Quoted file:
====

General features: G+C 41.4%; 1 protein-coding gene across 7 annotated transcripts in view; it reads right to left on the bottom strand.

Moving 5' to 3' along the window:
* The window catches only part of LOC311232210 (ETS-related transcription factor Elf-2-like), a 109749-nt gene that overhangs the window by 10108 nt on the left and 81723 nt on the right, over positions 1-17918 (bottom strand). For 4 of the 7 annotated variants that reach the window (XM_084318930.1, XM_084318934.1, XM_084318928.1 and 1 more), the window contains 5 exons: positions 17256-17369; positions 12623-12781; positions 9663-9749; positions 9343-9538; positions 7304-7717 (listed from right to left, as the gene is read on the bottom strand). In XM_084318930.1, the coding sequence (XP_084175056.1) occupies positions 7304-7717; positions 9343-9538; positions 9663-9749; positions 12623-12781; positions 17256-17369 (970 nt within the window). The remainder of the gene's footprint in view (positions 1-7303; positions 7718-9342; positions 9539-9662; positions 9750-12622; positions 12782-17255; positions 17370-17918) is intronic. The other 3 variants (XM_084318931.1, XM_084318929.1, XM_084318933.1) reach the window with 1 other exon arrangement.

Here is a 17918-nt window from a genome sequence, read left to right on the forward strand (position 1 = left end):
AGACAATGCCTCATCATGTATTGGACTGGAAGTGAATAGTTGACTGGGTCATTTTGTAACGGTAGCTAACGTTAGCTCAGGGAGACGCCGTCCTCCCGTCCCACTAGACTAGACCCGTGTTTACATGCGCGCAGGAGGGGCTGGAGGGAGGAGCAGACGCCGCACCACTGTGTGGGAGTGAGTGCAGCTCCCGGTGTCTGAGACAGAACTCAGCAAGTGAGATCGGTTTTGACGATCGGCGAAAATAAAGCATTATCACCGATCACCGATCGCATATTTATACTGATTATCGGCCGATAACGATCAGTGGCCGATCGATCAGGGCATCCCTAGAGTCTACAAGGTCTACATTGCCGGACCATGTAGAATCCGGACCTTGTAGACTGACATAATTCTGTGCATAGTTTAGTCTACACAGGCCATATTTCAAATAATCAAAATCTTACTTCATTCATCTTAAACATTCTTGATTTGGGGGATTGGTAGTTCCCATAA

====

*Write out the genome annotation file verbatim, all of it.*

General features: G+C 41.4%; 1 protein-coding gene across 7 annotated transcripts in view; it reads right to left on the bottom strand.

Moving 5' to 3' along the window:
* The window catches only part of LOC311232210 (ETS-related transcription factor Elf-2-like), a 109749-nt gene that overhangs the window by 10108 nt on the left and 81723 nt on the right, over positions 1-17918 (bottom strand). For 4 of the 7 annotated variants that reach the window (XM_084318930.1, XM_084318934.1, XM_084318928.1 and 1 more), the window contains 5 exons: positions 17256-17369; positions 12623-12781; positions 9663-9749; positions 9343-9538; positions 7304-7717 (listed from right to left, as the gene is read on the bottom strand). In XM_084318930.1, the coding sequence (XP_084175056.1) occupies positions 7304-7717; positions 9343-9538; positions 9663-9749; positions 12623-12781; positions 17256-17369 (970 nt within the window). The remainder of the gene's footprint in view (positions 1-7303; positions 7718-9342; positions 9539-9662; positions 9750-12622; positions 12782-17255; positions 17370-17918) is intronic. The other 3 variants (XM_084318931.1, XM_084318929.1, XM_084318933.1) reach the window with 1 other exon arrangement.

Here is a 17918-nt window from a genome sequence, read left to right on the forward strand (position 1 = left end):
AGACAATGCCTCATCATGTATTGGACTGGAAGTGAATAGTTGACTGGGTCATTTTGTAACGGTAGCTAACGTTAGCTCAGGGAGACGCCGTCCTCCCGTCCCACTAGACTAGACCCGTGTTTACATGCGCGCAGGAGGGGCTGGAGGGAGGAGCAGACGCCGCACCACTGTGTGGGAGTGAGTGCAGCTCCCGGTGTCTGAGACAGAACTCAGCAAGTGAGATCGGTTTTGACGATCGGCGAAAATAAAGCATTATCACCGATCACCGATCGCATATTTATACTGATTATCGGCCGATAACGATCAGTGGCCGATCGATCAGGGCATCCCTAGAGTCTACAAGGTCTACATTGCCGGACCATGTAGAATCCGGACCTTGTAGACTGACATAATTCTGTGCATAGTTTAGTCTACACAGGCCATATTTCAAATAATCAAAATCTTACTTCATTCATCTTAAACATTCTTGATTTGGGGGATTGGTAGTTCCCATAA